pDCs and NK cells were cultivated for 5 or 9 h, with the final 4 h with brefeldin A. After gating live cells, singlets, and lymphocytes (Additional file 5), the cells were identified with anti-CD56-phycoerythrin (PE)Cy7 (NCAM 16.2, BD Biosciences) and BDCA-2-fluorescein isothiocyanate (FITC) (AC144, Miltenyi Biotech) monoclonal antibodies (mAbs). Intracellular cytokines were detected with anti-TNF-α-allophycocyanin (APC) (Mab11, BD Pharmingen) and anti-IFN-α-PE mAbs (LT27:295, Miltenyi Biotech). Isotype-matched irrelevant mAbs were used as controls. Live/dead Fixable Near-InfraRed Dead Cell Stain (Invitrogen) was used to distinguish live cells. Data were acquired with a FACS CantoII instrument and analyzed with Diva 6.1.3 software (BD Biosciences).


TNF-α, IL-6, IL-8, IFN-γ, macrophage inflammatory protein (MIP)1-α, and MIP1-β were measured after 20 h by multiplex immunoassays (Milliplex Human Cytokine/Chemokine (Millipore) or Luminex Screening Assay (R&D systems)). Lower limits of quantification (LLoQ) of cytokines were: TNF-α, 3.8 pg/ml; IL-6, 5.2 pg/ml; IL-8, 1.4 pg/ml; IFN-γ, 1.6 pg/ml; MIP1-α, 54.8; and MIP1-β, 162.2 pg/ml. IFN-α was measured by dissociation-enhanced lanthanide fluorescence immunoassay (DELFIA; LLoQ, 2 U/ml) [17].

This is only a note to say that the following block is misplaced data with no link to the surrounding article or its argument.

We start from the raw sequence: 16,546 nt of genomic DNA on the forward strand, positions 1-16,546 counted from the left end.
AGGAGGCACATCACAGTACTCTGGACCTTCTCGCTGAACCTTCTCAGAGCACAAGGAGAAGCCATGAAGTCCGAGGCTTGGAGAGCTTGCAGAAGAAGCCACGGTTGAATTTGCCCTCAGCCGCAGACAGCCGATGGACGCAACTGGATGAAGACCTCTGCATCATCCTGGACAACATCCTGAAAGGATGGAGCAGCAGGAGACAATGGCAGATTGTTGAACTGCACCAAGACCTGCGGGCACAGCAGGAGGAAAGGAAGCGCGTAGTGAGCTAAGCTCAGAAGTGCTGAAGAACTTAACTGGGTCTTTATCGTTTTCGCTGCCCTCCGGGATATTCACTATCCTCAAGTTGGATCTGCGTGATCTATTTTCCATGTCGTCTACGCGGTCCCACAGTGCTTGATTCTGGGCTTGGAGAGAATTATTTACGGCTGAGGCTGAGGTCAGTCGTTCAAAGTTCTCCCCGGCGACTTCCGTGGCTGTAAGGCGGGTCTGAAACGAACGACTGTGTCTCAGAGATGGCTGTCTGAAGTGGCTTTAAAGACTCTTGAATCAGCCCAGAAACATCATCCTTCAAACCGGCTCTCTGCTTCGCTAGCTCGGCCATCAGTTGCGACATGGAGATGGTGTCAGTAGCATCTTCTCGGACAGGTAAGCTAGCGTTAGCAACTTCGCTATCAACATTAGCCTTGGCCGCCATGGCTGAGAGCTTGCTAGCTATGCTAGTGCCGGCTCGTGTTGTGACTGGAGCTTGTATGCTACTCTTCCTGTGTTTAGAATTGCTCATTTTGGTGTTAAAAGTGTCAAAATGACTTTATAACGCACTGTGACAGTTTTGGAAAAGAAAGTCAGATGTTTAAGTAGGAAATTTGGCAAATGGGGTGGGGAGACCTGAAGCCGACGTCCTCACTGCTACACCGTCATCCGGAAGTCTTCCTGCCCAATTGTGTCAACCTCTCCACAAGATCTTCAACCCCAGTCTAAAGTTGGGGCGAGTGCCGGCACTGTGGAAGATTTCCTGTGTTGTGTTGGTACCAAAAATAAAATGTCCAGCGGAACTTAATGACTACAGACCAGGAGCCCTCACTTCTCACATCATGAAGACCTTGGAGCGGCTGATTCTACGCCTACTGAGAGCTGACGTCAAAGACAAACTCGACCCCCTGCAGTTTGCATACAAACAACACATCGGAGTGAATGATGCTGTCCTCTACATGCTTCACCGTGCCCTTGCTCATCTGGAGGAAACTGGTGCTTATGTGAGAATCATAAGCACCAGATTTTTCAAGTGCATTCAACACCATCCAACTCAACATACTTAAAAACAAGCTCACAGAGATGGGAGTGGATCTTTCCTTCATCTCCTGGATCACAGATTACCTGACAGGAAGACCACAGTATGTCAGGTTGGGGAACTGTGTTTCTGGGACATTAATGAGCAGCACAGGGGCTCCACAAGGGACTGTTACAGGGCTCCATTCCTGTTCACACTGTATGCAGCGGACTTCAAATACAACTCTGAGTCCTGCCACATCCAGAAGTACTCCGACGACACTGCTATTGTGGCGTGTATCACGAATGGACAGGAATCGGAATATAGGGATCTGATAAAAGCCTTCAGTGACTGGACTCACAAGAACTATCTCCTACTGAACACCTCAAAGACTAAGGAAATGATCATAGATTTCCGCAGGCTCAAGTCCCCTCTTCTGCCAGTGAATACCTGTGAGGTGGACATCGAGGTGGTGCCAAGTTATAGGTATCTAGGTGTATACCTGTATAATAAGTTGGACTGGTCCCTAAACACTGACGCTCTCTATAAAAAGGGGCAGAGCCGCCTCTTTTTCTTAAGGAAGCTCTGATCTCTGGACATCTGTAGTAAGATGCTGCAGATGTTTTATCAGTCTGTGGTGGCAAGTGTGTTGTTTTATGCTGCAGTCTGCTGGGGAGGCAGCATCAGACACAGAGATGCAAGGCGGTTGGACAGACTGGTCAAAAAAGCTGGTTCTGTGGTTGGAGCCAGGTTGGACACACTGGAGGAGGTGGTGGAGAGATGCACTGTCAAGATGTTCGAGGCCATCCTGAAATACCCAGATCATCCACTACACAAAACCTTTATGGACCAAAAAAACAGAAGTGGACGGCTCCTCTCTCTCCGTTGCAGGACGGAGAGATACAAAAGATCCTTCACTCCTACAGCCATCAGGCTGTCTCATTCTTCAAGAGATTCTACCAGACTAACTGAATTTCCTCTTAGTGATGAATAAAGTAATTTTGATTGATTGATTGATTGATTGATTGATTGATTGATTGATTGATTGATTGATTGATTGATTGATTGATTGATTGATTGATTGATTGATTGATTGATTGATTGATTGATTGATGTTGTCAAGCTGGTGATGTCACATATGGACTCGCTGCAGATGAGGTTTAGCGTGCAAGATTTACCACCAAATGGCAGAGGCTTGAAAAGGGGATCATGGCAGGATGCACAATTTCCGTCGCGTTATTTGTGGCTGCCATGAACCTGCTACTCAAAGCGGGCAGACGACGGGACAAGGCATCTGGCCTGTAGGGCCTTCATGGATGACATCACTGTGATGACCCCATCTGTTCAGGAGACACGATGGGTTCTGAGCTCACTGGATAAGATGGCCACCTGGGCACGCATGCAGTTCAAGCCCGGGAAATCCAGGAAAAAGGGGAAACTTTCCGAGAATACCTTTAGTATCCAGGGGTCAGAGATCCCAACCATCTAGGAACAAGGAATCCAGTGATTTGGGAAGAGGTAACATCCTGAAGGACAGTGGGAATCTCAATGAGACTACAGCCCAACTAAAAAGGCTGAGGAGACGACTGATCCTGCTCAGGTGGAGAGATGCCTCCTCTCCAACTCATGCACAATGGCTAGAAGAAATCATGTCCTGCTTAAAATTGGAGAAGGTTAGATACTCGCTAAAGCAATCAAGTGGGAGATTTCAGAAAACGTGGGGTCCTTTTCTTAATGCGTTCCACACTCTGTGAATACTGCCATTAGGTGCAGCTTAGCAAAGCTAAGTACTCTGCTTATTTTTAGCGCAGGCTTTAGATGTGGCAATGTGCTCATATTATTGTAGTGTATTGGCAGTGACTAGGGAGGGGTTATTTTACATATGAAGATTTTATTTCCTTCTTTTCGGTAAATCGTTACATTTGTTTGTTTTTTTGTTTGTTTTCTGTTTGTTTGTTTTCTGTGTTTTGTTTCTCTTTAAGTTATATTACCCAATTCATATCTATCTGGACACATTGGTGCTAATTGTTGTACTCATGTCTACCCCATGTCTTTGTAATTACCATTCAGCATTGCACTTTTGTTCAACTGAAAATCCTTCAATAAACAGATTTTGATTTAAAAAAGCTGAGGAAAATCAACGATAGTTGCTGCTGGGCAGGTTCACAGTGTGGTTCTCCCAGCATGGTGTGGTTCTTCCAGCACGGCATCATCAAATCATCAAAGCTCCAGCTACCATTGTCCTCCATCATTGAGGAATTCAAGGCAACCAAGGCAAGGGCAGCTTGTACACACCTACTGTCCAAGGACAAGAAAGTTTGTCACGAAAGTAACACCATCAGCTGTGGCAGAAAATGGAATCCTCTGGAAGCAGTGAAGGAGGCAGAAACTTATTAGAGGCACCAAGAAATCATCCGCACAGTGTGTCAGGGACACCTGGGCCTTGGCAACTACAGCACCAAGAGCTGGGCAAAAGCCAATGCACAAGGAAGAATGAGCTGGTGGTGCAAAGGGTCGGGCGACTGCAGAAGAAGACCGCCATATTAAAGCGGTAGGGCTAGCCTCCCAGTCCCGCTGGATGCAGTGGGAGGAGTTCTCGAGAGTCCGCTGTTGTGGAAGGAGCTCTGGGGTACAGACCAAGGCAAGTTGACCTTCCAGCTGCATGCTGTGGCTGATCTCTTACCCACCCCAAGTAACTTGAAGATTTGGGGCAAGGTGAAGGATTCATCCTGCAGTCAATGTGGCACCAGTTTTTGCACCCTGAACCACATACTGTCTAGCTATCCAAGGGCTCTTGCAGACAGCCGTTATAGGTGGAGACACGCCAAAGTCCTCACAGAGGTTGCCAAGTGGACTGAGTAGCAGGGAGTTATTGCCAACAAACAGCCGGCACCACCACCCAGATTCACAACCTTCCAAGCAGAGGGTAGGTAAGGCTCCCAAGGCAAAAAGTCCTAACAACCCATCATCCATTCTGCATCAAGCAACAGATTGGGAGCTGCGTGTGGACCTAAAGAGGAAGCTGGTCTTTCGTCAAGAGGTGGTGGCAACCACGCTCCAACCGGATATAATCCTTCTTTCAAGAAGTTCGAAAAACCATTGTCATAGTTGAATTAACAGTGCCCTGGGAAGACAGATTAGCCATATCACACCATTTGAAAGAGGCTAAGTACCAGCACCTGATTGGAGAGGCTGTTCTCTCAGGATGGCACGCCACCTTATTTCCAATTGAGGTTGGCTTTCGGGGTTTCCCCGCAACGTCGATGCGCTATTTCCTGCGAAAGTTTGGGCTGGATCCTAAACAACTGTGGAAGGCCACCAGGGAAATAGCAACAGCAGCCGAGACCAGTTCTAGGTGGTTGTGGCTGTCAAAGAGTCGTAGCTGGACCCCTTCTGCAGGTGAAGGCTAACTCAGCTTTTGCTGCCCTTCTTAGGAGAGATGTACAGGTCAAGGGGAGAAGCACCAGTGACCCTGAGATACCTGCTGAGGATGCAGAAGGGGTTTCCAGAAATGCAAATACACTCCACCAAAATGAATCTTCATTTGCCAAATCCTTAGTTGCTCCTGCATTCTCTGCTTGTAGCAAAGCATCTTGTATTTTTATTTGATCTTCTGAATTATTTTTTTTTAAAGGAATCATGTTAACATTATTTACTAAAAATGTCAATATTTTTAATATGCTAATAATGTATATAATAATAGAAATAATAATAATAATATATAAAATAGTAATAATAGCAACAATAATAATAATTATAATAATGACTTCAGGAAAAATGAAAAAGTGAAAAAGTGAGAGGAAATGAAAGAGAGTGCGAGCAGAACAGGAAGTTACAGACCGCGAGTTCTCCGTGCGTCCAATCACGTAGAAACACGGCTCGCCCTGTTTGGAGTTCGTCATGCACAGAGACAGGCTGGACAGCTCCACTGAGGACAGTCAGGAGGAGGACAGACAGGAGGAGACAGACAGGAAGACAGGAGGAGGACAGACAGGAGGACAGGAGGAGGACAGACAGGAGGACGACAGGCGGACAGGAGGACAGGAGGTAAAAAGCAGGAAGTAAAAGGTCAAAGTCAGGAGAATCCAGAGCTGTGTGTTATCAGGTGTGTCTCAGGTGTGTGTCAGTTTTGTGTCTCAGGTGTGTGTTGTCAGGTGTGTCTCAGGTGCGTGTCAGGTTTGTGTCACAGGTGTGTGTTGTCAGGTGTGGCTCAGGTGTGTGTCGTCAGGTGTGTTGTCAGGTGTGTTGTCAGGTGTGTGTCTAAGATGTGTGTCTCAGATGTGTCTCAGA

RNA sequencing

pDCs from four healthy individuals were stimulated with RNA-IC for 6 h. RNA (RNA integrity number (RIN) ≥ 8) was extracted by the RNeasy 96 plus kit (Qiagen). RNA libraries were prepared with the TruSeq Stranded mRNA kit and sequenced by NextSeq500 (Illumina). RNAseq fastq files were processed using bcbio-nextgen (v.0.9.7) and mapped to the human genome GRCh38.79 [18]. Gene-level quantifications were generated with featureCounts software (v.1.4.4) [19] and Sailfish (version 0.9.0) [20]. Pheatmap and ggplot2 (v.2.2.1, were used for visualizations [21].

Statistical analysis

Statistical analysis was performed using GraphPad Prism software 7.0. Differences were analyzed with Friedman’s test, and p values ≤ 0.05 were considered significant. For transcriptome analysis, a false discovery rate (FDR) < 0.05 was considered significant. Analyses were performed using R (version 3.3.3). Differential gene expression was assessed with DESeq2 (v.1.14.1) [22] using raw counts as input. Pathway enrichments were obtained from Pathway Studio® (Elsevier). A one-sided Mann-Whitney U test was performed to calculate the significance of the differences in distribution between the background (from the differential gene expression analysis) and the gene subnetworks (upstream regulators) or the gene sets (pathways).